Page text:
Sorry but I can’t help thinking “what’s the point of the exercise” you will have a group of students walking along a route that may or may not be a historically authentic pilgrim trail, I fail to see how that would help anyone understand the forces that encourage migration.
If the point of the experience is for your students to experience the hardship of life on the trail then wouldn’t any trail do? as long as it’s rough and remote?
Regards
George
For a first hand report on the days you are contemplating see Maggie’s blog in this section.
Plus there is a Mozarabe variant that starts in Malaga that may be more suitable.
 
Camino(s) past & future
none
#31
Hi George,
The theme of the program is human movement in general. This can also include additional reasons that have motivated people to travel vast distances, such as pilgrimage. They will also be spending time in Morocco and will have discussions regarding the Haj pilgrimage. As our programs are experiential education based, the time spent on the Camino will be a dedicated time to learn about pilgrimage while engaging in it in a limited fashion.
 
#32
Hi George,
The theme of the program is human movement in general. This can also include additional reasons that have motivated people to travel vast distances, such as pilgrimage. They will also be spending time in Morocco and will have discussions regarding the Haj pilgrimage. As our programs are experiential education based, the time spent on the Camino will be a dedicated time to learn about pilgrimage while engaging in it in a limited fashion.
Looks like you are all set with a route and an itinerary. I hope you will come back and tell us how it went. Buen camino, Laurie
 
Camino(s) past & future
none
#33
Quick question friends. On this route:

Stage 1: Granada to Pinos Puente
Stage 2: Pinos Puente to Moclin
Stage 3: Moclin to Alcala la Real
Stage 4: Alcala la Real to Alcuadete

Does anyone know just how rural it really gets? I'm thinking that if someone were to start hiking, then halfway through one of the stages, decide that they cannot make the rest of the day, is it realistic to think that with some help and a bit of walking, that they will be able to find someone who can help to call a cab, and or find a bus to the next stage town? I've found quite a lot of info on daily bus routes, but I'm just curious to know from the people who have done this before, if the group will be able to get a ride should they need it?

I'm already planning on shortening the their time on the Camino to just walking 3 stages, with the potential to do 4 should some feel up to it.
Thank you all so much for your help!
 
Camino(s) past & future
none
#34
Looks like you are all set with a route and an itinerary. I hope you will come back and tell us how it went. Buen camino, Laurie
Hi!
Well, I have a route planned yes, and I hope it all goes well. I'm trying to find ways that the group can get a ride partway should they not be able to walk an entire stage. I'm hoping it will go well though!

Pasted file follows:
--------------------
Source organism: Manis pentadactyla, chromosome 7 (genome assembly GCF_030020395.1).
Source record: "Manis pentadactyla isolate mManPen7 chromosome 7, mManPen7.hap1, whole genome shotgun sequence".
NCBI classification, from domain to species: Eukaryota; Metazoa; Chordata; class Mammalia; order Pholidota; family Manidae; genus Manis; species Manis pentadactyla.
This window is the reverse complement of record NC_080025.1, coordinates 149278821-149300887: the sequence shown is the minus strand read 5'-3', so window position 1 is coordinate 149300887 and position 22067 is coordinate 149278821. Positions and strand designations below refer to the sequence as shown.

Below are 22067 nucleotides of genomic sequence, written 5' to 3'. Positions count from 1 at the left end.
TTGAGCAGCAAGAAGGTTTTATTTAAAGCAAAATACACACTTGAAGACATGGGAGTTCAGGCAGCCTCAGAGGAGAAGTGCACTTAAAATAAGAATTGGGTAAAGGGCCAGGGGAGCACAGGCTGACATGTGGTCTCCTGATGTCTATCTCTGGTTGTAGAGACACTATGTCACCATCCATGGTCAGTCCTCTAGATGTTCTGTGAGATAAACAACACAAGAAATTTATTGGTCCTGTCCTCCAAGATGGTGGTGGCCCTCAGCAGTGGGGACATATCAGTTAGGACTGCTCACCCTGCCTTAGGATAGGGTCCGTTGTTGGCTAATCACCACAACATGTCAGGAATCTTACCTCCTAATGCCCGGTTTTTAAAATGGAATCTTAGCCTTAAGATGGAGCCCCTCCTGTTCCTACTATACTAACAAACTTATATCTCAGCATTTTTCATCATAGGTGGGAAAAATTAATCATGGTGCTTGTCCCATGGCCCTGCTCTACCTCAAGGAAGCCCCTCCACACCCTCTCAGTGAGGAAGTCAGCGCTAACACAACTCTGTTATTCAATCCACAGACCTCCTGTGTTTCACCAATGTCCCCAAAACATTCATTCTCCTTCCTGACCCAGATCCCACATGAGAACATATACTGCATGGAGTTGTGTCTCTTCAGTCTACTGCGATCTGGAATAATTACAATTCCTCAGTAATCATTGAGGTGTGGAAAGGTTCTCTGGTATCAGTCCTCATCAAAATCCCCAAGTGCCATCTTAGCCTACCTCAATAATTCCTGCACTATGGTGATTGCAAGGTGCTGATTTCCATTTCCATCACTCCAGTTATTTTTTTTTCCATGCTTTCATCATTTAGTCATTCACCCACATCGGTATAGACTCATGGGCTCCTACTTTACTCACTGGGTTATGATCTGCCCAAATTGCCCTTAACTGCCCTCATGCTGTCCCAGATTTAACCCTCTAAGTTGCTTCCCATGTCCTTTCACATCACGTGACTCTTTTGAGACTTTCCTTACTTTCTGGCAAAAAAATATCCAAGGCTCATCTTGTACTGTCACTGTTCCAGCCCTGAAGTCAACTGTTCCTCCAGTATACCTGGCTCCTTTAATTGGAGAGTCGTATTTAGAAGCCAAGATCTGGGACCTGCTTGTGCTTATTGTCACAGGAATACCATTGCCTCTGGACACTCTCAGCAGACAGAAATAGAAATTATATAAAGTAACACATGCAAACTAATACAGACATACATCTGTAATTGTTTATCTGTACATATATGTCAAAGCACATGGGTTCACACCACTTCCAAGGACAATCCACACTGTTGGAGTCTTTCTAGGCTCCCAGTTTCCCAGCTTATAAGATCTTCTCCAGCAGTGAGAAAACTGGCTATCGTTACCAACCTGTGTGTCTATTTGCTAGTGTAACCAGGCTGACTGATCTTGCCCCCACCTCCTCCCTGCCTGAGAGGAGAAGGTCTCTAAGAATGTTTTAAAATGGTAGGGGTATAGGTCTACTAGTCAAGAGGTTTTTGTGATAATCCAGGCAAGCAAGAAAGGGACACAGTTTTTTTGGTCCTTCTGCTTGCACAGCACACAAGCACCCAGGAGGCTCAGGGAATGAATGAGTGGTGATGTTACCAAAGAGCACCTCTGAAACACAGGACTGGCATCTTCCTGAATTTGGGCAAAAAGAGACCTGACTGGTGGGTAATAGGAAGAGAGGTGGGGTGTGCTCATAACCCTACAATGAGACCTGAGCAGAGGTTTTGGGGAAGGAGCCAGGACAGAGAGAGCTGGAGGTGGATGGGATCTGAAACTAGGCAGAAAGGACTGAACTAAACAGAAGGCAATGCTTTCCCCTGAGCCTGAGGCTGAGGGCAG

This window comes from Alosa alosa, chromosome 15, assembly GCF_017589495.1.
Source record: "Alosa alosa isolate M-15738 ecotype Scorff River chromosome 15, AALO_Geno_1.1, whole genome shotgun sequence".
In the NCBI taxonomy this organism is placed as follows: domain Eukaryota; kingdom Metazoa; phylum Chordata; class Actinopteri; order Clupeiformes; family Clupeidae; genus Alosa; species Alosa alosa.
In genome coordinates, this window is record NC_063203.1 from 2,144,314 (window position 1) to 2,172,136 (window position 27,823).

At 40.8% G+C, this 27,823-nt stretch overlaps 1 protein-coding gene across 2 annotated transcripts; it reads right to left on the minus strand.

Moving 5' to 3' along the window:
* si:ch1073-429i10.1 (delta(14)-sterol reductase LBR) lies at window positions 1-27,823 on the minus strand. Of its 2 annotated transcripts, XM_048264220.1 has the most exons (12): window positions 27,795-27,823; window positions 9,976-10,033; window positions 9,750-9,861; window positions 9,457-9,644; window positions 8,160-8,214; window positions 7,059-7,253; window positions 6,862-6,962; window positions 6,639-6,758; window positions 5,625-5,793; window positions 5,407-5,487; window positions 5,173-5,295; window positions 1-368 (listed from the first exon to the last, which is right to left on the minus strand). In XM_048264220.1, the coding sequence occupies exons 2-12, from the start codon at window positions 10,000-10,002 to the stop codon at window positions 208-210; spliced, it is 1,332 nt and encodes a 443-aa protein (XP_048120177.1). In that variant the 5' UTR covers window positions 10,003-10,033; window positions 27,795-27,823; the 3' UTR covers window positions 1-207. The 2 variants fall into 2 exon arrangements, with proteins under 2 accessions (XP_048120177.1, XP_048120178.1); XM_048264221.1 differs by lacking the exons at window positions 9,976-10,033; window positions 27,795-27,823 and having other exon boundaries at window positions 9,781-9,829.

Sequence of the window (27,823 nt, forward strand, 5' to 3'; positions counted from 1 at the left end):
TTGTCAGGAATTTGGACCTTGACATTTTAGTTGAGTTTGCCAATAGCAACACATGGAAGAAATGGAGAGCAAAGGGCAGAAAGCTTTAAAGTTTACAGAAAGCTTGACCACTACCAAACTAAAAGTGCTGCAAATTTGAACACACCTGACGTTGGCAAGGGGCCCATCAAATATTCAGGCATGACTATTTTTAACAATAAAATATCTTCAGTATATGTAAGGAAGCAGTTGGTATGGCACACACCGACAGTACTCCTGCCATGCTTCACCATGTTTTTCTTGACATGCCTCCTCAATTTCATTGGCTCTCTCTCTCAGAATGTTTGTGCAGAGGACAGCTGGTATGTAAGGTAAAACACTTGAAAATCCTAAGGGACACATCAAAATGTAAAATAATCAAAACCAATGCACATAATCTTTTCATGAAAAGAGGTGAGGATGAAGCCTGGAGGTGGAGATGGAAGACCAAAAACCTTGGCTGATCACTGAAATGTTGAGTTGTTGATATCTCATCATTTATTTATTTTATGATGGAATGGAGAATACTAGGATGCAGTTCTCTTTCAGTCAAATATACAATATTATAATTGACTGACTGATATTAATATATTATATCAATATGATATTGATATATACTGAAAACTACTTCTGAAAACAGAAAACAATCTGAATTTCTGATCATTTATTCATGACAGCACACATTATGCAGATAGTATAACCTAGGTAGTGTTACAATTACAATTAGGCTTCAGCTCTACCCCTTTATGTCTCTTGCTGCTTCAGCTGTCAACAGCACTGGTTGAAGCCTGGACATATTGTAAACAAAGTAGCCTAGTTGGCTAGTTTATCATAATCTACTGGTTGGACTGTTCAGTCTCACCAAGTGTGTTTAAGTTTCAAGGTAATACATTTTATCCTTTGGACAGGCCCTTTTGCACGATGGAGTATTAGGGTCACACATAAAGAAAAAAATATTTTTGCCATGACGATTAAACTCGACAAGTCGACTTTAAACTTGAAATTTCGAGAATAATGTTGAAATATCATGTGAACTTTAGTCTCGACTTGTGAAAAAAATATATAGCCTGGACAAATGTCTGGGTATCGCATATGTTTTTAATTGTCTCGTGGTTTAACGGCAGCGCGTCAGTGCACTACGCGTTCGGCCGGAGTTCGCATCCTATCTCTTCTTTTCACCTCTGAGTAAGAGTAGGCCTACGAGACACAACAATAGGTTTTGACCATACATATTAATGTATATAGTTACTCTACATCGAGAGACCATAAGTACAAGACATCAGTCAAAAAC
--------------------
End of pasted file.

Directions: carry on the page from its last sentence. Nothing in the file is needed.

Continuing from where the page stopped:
Thank you!
 

Raggy

Active Member
Camino(s) past & future
Camino Mozarabe Almeria (2017)
Cherhill to Canterbury - Pilgrims' Way (2018)
Via Francigena (2019)
#35
I've come late to this thread. I hope not too late.

Since you are teaching young people about migration, I recommend that you look at Michel Cerdan's Camino de Piedras project. Michel walked from Santiago retracing and remembering the steps of people who migrated through choice or necessity along the route - including his own ancestors, who moved from France to southern Spain, then Algeria, and back to France over the centuries. Along his journey (a camino in reverse), he collected stones to create an exhibition:
http://www.caminodepiedras.com/es/

Regarding the route that you're considering - Granada to Pinos Puente is such an unattractive stage. It seems a shame to spend one of your precious four days trudging through "la laideur des faubourgs." As an alternative, I might suggest:

Stage 1: Quentar to Granada
Stage 2: Bus from Granada to Olivares. Then walk Olivares to Alcala la Real
Stage 3; Alcala la Real to Alcaudete
Stage 4: (optional) Alcaudete to Baena
 

george.g

Active Member
Camino(s) past & future
French way 10, 11
Norte 12
Vdlp 13
Levante 14
Mozarabe/Malaga 15
Augusta 16
Mozarabe/Almeria 17
#36
Hi.
I wonder what happened? Does anyone know?
 

MinaKamina

Active Member
Camino(s) past & future
Jacobspad 2017
#38

SabineP

Camino = Empathy + Compassion.
Camino(s) past & future
some and then more. see my signature.
#39

george.g

Active Member
Camino(s) past & future
French way 10, 11
Norte 12
Vdlp 13
Levante 14
Mozarabe/Malaga 15
Augusta 16
Mozarabe/Almeria 17
#40
Ditto! Hope “pilgrim” found his way back home.
 

falcon269

no commercial interests
Camino(s) past & future
yes
#41
The Member last visited the Forum on July 17, 2018, two weeks after posting. I suspect we are not likely to hear more.:(
 
Camino(s) past & future
none
#42
Camino(s) past & future
none
#44
The Member last visited the Forum on July 17, 2018, two weeks after posting. I suspect we are not likely to hear more.:(
The students said that the small section of the Camino they hiked was really good. It was a time of reflection and learning for them. The next group that comes will be arriving in April, and will get to spend a bit longer, about a week, on this section. Thank you to everyone who has helped in this! Ideally, I would like if the students could have more time, and could walk from Granada to Cordoba, but at the moment, we do not have the time.
 

george.g

Active Member
Camino(s) past & future
French way 10, 11
Norte 12
Vdlp 13
Levante 14
Mozarabe/Malaga 15
Augusta 16
Mozarabe/Almeria 17
#45
And “pilgrim?”
Chances are he’s wandering about lost.
Dogs, unlike pigeons do not have a homing instinct and soon become disoriented when they are outside their home range.